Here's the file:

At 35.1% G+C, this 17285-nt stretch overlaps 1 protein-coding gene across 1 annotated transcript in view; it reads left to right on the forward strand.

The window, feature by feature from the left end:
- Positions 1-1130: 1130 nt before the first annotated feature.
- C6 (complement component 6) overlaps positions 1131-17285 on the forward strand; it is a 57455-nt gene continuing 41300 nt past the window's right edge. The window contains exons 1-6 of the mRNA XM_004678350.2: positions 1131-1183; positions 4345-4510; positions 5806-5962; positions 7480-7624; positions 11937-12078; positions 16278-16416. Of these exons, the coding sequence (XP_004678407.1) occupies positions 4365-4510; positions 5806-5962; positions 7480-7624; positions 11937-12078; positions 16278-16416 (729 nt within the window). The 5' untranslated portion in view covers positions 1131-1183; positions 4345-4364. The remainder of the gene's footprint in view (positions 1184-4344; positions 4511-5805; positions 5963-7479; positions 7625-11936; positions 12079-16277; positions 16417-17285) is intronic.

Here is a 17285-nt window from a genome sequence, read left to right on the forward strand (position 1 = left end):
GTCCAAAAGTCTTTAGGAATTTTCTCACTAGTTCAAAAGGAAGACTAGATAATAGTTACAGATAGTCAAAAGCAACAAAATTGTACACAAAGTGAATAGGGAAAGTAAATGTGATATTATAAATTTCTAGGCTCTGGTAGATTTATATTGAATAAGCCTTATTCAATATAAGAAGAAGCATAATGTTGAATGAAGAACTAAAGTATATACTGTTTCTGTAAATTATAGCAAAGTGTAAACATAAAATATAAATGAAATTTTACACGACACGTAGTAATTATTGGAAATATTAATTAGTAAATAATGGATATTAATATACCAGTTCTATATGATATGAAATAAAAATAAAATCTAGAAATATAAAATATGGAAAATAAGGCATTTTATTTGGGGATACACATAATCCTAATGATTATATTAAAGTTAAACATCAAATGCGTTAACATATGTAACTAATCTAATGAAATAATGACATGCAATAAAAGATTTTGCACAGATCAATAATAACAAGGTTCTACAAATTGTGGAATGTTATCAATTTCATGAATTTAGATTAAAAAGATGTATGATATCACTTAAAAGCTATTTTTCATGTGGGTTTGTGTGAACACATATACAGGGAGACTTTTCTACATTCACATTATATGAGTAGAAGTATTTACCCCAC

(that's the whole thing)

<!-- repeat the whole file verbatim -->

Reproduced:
At 35.1% G+C, this 17285-nt stretch overlaps 1 protein-coding gene across 1 annotated transcript in view; it reads left to right on the forward strand.

The window, feature by feature from the left end:
- Positions 1-1130: 1130 nt before the first annotated feature.
- C6 (complement component 6) overlaps positions 1131-17285 on the forward strand; it is a 57455-nt gene continuing 41300 nt past the window's right edge. The window contains exons 1-6 of the mRNA XM_004678350.2: positions 1131-1183; positions 4345-4510; positions 5806-5962; positions 7480-7624; positions 11937-12078; positions 16278-16416. Of these exons, the coding sequence (XP_004678407.1) occupies positions 4365-4510; positions 5806-5962; positions 7480-7624; positions 11937-12078; positions 16278-16416 (729 nt within the window). The 5' untranslated portion in view covers positions 1131-1183; positions 4345-4364. The remainder of the gene's footprint in view (positions 1184-4344; positions 4511-5805; positions 5963-7479; positions 7625-11936; positions 12079-16277; positions 16417-17285) is intronic.

Here is a 17285-nt window from a genome sequence, read left to right on the forward strand (position 1 = left end):
GTCCAAAAGTCTTTAGGAATTTTCTCACTAGTTCAAAAGGAAGACTAGATAATAGTTACAGATAGTCAAAAGCAACAAAATTGTACACAAAGTGAATAGGGAAAGTAAATGTGATATTATAAATTTCTAGGCTCTGGTAGATTTATATTGAATAAGCCTTATTCAATATAAGAAGAAGCATAATGTTGAATGAAGAACTAAAGTATATACTGTTTCTGTAAATTATAGCAAAGTGTAAACATAAAATATAAATGAAATTTTACACGACACGTAGTAATTATTGGAAATATTAATTAGTAAATAATGGATATTAATATACCAGTTCTATATGATATGAAATAAAAATAAAATCTAGAAATATAAAATATGGAAAATAAGGCATTTTATTTGGGGATACACATAATCCTAATGATTATATTAAAGTTAAACATCAAATGCGTTAACATATGTAACTAATCTAATGAAATAATGACATGCAATAAAAGATTTTGCACAGATCAATAATAACAAGGTTCTACAAATTGTGGAATGTTATCAATTTCATGAATTTAGATTAAAAAGATGTATGATATCACTTAAAAGCTATTTTTCATGTGGGTTTGTGTGAACACATATACAGGGAGACTTTTCTACATTCACATTATATGAGTAGAAGTATTTACCCCAC